Clinic Planned for Feral Cats

The Allegheny Spay & Neuter Clinic will be offering a special rate for spaying and neutering during its Oct. 15 Feral Cat Clinic.  This special event is being held in conjunction with National Feral Cat Day, which was created by Alley Cat Allies a decade ago to promote humane care of feral cats.  To make an appointment, contact the clinic at 814-768-3500. 

There are a limited number of traps available to loan on a first-come, first-serve basis for the capture of a cat. A $20 deposit fee will also be required for the traps.  In order to acquire the discount price, persons must mention the code: “AWCFERAL.”

The Allegheny Spay & Neuter Clinic is located at 1937 Daisy Street Ext., U.S. Route 322 East, in Clearfield. It is open to the public for the low cost spaying and neutering of cats and dogs.  The clinic is regularly open from 8 a.m. – 4 p.m. Mondays, Tuesdays and Thursdays.  Other services offered at the Allegheny Spay & Neuter Clinic include Frontline Flea & Tick medication, micro-chip lost animal protection, Clearfield County Dog License, Rabies and Distemper and many other vaccines. 

A feral cat is a descendant of a domesticated cat that has returned to the wild. It is distinguished from a stray cat, which is a pet cat that has been lost or abandoned, while feral cats are born in the wild.

The offspring of a stray cat can be considered feral if born in the wild.   Feral cats that are born and living outdoors, without any human contact or care, have been shown to be adoptable and can be tamed by humans, provided they are removed from a wild environment before truly feral behaviors are established. Such behaviors are established while it is still a kitten being raised by its mother.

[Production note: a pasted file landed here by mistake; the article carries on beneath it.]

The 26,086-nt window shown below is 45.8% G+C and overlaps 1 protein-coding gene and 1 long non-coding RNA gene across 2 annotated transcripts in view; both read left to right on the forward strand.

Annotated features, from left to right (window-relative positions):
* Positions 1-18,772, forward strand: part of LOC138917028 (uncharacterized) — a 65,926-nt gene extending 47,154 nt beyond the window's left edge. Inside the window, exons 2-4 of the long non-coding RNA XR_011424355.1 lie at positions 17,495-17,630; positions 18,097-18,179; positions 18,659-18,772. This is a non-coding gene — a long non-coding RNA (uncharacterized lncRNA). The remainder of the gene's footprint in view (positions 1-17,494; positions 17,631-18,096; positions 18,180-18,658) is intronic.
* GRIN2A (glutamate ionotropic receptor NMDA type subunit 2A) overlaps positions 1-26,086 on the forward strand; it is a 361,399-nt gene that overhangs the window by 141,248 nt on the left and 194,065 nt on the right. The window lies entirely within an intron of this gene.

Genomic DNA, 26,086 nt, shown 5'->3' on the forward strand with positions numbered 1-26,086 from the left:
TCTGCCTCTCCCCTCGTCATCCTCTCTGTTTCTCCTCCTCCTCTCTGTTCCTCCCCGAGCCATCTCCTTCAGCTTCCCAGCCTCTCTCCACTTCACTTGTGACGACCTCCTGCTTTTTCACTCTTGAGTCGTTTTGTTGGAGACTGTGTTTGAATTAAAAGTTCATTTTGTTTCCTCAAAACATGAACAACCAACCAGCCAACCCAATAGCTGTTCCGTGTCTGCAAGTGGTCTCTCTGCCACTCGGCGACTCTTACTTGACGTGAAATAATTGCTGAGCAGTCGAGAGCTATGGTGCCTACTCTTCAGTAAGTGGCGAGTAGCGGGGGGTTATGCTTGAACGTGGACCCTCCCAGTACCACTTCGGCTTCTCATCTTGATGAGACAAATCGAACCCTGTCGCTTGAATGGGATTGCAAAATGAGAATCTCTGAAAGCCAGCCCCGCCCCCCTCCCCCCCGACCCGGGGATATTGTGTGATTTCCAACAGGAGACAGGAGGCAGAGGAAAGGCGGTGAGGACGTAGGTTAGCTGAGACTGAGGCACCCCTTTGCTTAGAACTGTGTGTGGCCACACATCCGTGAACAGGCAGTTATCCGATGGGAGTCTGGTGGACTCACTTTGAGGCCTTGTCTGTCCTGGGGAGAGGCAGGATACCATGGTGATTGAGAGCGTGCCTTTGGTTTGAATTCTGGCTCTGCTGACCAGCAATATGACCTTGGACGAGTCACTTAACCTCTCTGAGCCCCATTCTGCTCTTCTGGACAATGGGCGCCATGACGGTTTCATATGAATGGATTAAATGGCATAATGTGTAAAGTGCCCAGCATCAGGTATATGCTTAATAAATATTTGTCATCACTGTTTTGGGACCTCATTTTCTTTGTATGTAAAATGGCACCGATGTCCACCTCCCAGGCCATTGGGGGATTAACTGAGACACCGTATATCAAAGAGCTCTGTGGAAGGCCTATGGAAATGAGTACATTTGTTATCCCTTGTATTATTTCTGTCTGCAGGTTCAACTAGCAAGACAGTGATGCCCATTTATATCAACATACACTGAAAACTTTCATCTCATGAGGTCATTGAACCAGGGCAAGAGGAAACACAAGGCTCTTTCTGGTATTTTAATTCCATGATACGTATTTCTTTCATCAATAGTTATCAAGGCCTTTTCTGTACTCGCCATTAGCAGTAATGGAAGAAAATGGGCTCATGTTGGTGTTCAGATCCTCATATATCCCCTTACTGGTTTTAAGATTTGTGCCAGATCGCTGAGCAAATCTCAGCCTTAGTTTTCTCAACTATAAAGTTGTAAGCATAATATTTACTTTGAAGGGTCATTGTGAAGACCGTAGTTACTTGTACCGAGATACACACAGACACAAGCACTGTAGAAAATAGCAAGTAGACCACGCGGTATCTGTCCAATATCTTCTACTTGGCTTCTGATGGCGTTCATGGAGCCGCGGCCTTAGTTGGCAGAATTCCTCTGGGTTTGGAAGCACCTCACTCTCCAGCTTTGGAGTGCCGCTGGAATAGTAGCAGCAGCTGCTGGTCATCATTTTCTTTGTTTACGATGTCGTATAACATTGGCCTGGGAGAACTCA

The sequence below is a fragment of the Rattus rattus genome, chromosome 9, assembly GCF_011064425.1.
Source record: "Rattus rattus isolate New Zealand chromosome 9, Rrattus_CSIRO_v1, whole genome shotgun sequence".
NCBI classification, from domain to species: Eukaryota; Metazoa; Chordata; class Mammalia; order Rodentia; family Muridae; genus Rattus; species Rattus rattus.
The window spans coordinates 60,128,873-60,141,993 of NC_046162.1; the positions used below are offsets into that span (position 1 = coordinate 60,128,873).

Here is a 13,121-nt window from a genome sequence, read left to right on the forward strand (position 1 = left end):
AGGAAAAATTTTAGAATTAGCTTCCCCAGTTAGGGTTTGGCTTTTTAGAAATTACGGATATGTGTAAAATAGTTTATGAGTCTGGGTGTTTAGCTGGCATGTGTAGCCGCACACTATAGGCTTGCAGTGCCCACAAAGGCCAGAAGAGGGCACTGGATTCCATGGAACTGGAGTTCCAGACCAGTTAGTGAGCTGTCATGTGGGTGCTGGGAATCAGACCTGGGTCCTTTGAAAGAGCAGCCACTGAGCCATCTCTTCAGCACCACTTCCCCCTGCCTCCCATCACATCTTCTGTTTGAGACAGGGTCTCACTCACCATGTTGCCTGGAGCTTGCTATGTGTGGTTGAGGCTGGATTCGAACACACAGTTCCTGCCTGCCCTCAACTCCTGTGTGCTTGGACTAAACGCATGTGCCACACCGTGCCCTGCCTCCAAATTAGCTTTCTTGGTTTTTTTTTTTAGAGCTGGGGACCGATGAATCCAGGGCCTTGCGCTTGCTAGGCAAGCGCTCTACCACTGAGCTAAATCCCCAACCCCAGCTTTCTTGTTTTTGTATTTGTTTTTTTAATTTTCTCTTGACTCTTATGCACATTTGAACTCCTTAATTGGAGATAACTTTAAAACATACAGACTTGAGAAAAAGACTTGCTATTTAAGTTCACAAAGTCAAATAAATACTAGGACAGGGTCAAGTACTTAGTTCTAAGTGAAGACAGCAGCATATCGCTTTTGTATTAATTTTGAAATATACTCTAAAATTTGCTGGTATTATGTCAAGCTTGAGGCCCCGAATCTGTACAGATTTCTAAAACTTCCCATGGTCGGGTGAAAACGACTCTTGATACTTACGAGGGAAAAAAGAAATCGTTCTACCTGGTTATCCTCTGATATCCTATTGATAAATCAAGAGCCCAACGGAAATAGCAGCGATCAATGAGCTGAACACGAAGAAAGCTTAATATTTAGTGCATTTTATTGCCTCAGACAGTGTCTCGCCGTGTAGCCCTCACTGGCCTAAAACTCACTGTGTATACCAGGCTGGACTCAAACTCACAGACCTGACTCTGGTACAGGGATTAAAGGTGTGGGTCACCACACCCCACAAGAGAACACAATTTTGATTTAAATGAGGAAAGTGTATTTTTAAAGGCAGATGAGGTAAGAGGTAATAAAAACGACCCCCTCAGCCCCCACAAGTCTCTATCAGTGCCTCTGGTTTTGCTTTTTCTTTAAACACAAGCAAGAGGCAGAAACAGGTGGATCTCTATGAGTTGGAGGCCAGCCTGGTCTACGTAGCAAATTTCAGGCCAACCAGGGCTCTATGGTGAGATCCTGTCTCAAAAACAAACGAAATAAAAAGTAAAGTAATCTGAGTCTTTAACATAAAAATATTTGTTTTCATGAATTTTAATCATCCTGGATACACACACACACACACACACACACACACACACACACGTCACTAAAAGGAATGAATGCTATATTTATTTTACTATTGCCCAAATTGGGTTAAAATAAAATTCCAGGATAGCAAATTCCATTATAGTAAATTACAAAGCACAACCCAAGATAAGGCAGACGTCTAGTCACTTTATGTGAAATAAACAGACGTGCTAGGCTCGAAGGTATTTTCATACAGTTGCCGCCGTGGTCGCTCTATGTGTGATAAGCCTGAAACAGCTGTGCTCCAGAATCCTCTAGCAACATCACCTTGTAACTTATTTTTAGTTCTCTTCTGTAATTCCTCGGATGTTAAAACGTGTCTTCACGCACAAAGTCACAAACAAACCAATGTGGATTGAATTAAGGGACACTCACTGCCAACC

The U.S. Humane Society estimates that there are as many as 50 million feral cats in the U.S. It’s vital to reduce their numbers whether persons are concerned about, indifferent to or annoyed by them. To help feral cats in the community, a person(s) should consider the following tips.

Spaying/neutering is a proven way to reduce pet overpopulation. If someone is feeding feral cats, they obviously care about them.

Feeders that don’t realize or can’t find resources to get the cats spayed and neutered while their numbers are manageable are soon overwhelmed by kittens. The cost of spaying or neutering a pet is less than the cost of raising a kitten for a year.  Two uncontrolled breeding cats can produce two litters per year and continued breeding will produce 12 cats the first year, 66 cats the second and 2,200 cats the next.  People with big hearts often provide food to feral cats. Unfortunately, they may not realize the importance of spaying and neutering or they may not even know that there’s anyone who can help them.

The Animal Welfare Council (AWC), which operates the Allegheny Spay & Neuter Clinic, is an organization in the community that can help people with feral cats.

The AWC is a non-profit 501(c)3 designated organization formed in 2006 by a group of individuals who share concern and passion for animals in the community and who strive to fulfill the needs of local animals and their owners.  Organizations/agencies that help feral cats need assistance.  Even if someone has never seen a feral cat, it’s likely that there are feral cats in their community.

People can make a difference in their community by:

  • spaying and neutering their cats;
  • educating others; or
  • donating to the AWC to help with the care of feral cats.

For more information about the Feral Cat Clinic and the Allegheny Spay and Neuter Clinic, please contact the clinic at 768-3500.

 

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